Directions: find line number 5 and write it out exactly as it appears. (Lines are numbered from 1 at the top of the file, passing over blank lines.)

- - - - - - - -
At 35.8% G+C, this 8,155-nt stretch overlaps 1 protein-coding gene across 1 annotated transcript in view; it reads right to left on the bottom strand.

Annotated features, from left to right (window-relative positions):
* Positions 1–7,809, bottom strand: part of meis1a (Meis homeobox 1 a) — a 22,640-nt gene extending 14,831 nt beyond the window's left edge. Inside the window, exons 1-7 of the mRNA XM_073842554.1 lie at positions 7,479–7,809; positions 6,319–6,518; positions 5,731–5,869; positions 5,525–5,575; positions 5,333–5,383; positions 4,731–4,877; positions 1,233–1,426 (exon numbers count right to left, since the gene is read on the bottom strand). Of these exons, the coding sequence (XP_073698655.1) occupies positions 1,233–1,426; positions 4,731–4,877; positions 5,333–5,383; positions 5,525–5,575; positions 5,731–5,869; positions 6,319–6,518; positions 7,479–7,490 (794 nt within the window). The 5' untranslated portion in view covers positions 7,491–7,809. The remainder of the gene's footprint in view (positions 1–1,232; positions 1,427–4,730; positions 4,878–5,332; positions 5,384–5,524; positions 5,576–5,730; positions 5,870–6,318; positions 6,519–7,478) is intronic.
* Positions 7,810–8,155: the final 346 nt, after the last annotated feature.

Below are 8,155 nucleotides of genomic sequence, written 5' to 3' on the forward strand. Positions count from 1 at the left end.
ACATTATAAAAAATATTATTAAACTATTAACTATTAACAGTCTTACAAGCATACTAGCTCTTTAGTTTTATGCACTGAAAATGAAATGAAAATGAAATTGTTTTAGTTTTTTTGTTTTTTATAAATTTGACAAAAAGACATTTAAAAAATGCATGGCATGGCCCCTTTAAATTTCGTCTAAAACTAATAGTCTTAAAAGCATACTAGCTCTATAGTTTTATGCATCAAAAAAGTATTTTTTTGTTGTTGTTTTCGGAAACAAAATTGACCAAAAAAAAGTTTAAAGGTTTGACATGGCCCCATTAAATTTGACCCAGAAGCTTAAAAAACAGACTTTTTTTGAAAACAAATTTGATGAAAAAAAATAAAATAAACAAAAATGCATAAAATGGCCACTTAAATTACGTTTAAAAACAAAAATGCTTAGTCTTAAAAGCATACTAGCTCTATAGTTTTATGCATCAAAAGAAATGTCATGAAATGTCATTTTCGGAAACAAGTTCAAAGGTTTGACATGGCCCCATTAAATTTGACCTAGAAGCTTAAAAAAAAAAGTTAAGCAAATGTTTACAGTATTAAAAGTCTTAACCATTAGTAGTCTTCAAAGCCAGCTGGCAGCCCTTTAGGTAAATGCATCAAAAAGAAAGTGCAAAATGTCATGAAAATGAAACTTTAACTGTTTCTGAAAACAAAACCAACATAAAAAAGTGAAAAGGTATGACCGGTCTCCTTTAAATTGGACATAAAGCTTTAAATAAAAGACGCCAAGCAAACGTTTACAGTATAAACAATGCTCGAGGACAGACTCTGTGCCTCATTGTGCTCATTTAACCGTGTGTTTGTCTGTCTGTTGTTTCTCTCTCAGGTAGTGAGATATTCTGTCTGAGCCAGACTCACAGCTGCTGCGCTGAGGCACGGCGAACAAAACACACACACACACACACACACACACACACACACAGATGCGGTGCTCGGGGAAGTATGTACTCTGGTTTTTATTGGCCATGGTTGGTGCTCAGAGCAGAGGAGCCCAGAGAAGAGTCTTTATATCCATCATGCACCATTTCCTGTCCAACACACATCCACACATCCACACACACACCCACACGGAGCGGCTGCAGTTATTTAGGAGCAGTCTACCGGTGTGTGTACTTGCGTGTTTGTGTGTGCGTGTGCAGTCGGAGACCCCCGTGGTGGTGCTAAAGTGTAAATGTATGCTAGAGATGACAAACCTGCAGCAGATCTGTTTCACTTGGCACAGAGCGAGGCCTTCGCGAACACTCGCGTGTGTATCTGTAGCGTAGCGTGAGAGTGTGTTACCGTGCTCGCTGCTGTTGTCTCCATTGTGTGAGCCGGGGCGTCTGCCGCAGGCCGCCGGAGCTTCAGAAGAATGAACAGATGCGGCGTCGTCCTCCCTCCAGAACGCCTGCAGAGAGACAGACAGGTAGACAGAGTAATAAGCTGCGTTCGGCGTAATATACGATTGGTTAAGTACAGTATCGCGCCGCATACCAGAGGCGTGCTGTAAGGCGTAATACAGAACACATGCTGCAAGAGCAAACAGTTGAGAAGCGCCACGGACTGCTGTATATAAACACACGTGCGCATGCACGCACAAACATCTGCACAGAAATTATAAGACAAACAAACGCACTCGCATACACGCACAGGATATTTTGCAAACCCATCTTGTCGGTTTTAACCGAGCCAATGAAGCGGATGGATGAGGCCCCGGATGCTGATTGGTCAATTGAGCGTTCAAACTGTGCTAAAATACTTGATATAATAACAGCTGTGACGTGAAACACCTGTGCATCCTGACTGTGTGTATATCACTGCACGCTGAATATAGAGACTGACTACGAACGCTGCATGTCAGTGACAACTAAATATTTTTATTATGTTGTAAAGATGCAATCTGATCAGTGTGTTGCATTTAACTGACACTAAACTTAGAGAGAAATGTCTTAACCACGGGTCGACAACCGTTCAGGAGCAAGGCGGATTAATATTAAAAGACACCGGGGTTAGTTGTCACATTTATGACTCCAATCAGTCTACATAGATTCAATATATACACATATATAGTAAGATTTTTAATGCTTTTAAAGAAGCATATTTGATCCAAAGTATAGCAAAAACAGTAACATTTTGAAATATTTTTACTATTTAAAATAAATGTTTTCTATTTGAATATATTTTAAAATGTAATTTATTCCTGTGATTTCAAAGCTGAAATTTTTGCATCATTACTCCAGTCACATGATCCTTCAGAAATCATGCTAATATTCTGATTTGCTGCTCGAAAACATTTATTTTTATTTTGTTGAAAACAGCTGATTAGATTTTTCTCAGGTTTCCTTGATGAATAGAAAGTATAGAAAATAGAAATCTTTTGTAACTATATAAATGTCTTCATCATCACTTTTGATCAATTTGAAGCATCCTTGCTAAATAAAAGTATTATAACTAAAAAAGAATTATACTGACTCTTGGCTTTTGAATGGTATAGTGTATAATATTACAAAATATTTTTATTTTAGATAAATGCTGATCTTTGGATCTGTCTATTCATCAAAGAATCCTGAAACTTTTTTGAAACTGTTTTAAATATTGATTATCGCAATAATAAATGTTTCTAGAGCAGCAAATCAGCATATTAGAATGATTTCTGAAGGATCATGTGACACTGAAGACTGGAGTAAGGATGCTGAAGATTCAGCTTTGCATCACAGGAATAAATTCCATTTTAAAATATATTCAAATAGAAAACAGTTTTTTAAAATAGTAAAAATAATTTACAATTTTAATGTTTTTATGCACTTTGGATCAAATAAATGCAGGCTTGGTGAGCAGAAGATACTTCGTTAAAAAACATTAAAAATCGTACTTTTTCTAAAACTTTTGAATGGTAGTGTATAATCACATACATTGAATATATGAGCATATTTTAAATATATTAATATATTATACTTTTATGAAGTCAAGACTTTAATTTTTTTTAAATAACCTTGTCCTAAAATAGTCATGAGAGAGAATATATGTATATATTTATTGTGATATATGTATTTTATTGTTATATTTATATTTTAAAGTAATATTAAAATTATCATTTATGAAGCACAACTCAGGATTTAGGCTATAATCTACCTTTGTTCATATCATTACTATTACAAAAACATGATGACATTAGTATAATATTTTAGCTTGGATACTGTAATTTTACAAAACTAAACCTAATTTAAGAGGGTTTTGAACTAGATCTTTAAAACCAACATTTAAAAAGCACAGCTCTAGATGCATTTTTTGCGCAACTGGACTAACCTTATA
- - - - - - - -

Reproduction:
Below are 8,155 nucleotides of genomic sequence, written 5' to 3' on the forward strand. Positions count from 1 at the left end.